As I look more, I reflect on how the style of the piece is important. The style is Mexican – I know because of the style and materials of the blinds. These are traditional Mexican wooden blinds, not conventional American plastic ones. I also begin to think about this Mexican man. Perhaps he is looking to the future because he is a father and has a family that he needs to support. This piece is very simple but seems to suggest a deep topic in a very simple yet impactful way.

I stand back and also think about where I am seeing this painting. The Vincent Price Art Museum, in partnership with the East Los Angeles Community College, seeks to serve the culture and history of the Mexican community both in Los Angeles and in Mexico. Through a motif of modernism, this museum and its varying collections offers a new view of modernism that reflects the local community. So maybe this Mexican man is at a window at his home in Mexico or maybe he is here in East LA.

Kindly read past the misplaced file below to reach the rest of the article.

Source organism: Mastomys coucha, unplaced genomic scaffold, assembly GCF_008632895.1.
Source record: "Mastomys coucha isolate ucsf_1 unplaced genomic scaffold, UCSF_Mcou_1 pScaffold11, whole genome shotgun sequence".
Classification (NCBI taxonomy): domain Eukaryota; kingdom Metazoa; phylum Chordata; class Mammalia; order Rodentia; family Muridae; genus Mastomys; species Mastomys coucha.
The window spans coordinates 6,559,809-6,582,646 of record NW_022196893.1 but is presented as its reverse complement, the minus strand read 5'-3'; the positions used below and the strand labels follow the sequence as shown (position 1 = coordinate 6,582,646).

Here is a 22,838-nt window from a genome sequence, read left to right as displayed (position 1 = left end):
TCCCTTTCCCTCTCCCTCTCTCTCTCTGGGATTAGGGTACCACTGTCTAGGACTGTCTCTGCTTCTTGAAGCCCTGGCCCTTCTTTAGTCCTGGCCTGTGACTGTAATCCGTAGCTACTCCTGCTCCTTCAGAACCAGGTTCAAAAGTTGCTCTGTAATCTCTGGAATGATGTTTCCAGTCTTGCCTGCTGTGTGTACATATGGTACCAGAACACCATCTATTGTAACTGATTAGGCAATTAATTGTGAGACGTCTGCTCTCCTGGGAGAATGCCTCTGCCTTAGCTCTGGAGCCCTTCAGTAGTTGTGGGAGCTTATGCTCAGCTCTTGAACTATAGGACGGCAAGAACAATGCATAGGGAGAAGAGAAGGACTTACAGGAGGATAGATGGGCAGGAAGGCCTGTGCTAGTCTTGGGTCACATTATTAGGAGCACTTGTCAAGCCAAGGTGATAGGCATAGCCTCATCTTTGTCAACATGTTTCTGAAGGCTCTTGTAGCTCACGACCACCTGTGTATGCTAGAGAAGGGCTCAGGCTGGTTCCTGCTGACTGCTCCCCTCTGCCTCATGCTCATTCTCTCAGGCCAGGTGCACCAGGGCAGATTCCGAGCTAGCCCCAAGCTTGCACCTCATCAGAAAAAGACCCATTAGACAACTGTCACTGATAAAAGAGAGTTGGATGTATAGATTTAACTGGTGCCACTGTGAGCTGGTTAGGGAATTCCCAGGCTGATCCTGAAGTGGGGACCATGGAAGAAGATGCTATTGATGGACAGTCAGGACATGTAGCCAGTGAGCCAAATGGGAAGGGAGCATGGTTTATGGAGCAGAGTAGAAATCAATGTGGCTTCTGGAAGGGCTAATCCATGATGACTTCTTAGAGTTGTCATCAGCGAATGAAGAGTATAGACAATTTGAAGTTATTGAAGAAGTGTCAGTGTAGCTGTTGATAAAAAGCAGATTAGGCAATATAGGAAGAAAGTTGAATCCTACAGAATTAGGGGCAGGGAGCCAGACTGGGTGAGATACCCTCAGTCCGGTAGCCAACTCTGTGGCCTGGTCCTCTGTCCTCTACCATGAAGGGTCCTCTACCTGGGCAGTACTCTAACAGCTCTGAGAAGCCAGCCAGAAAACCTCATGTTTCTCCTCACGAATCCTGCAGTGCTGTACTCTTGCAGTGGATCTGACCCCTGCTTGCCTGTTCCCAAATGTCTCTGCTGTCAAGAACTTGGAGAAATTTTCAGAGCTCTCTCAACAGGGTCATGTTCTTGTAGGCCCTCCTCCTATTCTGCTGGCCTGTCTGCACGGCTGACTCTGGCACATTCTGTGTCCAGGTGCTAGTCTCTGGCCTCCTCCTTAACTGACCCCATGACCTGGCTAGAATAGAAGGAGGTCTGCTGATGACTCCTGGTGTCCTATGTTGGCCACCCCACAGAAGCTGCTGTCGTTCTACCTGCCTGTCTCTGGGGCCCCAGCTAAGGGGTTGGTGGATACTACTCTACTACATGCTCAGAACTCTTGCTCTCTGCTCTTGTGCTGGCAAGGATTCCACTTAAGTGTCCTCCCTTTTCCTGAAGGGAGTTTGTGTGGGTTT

As the minutes tick by, I begin to reflect on the moment the painting was created: 1980. The U.S. and many other parts of the world are in recession. Many people, including perhaps this man in the painting, were thinking of moving for jobs. Even within the U.S. a big migration was beginning from the rust belt to the sun belt.  I think more about the body language of the man. He has his hands on his hips. I think he is ambitious. He wants control of his future for himself and his family. He is very similar to many other men at this time because they all wanted something better for themselves.

I’m amazed at what I’ve seen in 20 minutes. In really looking slowly at this piece of artwork, I have thought about much that would have gone unnoticed. Looking slowly is a great way to truly evaluate and appreciate any artwork and was certainly true for this Tamayo. Next time you are in Los Angeles, I recommend you visit not just the big museums but come to the Vincent Prince and take some time to really see.

[Rufino Tamayo’s Hombre en la ventana (1980) was viewed in the Vincent Price Art Museum’s exhibition: The Views of Mexican Modernism.]

-Cristina Gonzalez, UCLA